Now, what I try to argue in the book is that to understand the decline and fall of the British Empire, you have to recognize that there really wasn't any decline, there was just a fall. And the Empire went from zenith to collapse with breathtaking speed for two very simple reasons but very different reasons from those conventionally acclaimed in the literature. The first of these reasons was that the British failed to deter the biggest threat to their long term dominance was by a rival empire, and that rival empire was the German Empire. There were two colossal failures of deterrence, which culminated in 1914 and in 1939 with the outbreak of hostilities in Europe between Britain and Germany. The cost of these wars was the principal reason for the fall of the British Empire, and particularly the bankrupting cost of the Second World War. And I think it's very clear that these wars were results of failures of policy, avoidable failures.

I argued in the book The Pity of War, which I remember discussing with Paul Kennedy here at the Council on a wonderful occasion which some of you may have been present at…I argued there that in 1914 Britain's liberal government had arrived at a completely contradictory position that was to prove fatal to Britain's long term imperial health. And the position was that in the event of a continental war in Europe, in the event of a bid by Germany for European hegemony, that Britain would intervene on the side of France, and indeed on the side of Russia. This was a dramatic change in British foreign policy. The problem was that the liberals failed to will the means. The means would have involved introducing conscription and creating a land army equal to the challenge posed by the by then formidable Germany army. And this failure of policy, this, if you like, paradoxical policy, proved extremely costly, because the Germans were not deterred by the prospect of six or seven British divisions in 1914. And then history repeated itself in the 1930s with a second colossal failure of deterrence on the part of British policy makers. So reason number one for the decline of the British Empire is the failure to deter the principal challenger for global power.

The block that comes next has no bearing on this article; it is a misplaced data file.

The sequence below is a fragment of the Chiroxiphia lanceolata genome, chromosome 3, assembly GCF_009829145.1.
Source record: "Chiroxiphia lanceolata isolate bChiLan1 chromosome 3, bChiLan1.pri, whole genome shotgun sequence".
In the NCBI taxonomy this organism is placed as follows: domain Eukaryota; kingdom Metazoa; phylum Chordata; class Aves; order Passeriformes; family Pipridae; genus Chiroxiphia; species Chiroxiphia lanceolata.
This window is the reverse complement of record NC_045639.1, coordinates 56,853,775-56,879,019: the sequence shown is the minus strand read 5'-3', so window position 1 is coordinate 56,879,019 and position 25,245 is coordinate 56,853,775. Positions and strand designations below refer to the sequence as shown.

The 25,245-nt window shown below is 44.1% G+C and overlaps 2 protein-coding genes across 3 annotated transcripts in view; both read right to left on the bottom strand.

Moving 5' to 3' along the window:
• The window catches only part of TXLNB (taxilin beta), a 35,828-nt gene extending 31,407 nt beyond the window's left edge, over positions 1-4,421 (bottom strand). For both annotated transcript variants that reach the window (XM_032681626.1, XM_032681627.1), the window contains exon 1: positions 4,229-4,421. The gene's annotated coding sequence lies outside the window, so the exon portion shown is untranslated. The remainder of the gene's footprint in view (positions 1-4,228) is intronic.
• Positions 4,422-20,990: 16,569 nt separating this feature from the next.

Reason number two has a lot to do with this country. It was, it seems to me, one of the great disasters of 20th Century history that Franklin Roosevelt adopted as one of his— following his reluctant entry into World War II, the dismantling of the British Empire. I tried to show in the book that Roosevelt systematically pursued an anti-British imperial policy from the very outset, and that his reasons for doing this were profoundly wrong headed. You only have to read the account of Roosevelt en route to one of the wartime conferences touching down in Ghana, looking out of the window, seeing a mud hut and an African, and thinking and writing, "My God, this is what the British Empire has done" as if Ghana had been a flourishing, prosperous capitalist economy until the British turned up. Roosevelt's impressions of the British Empire were classically ill informed.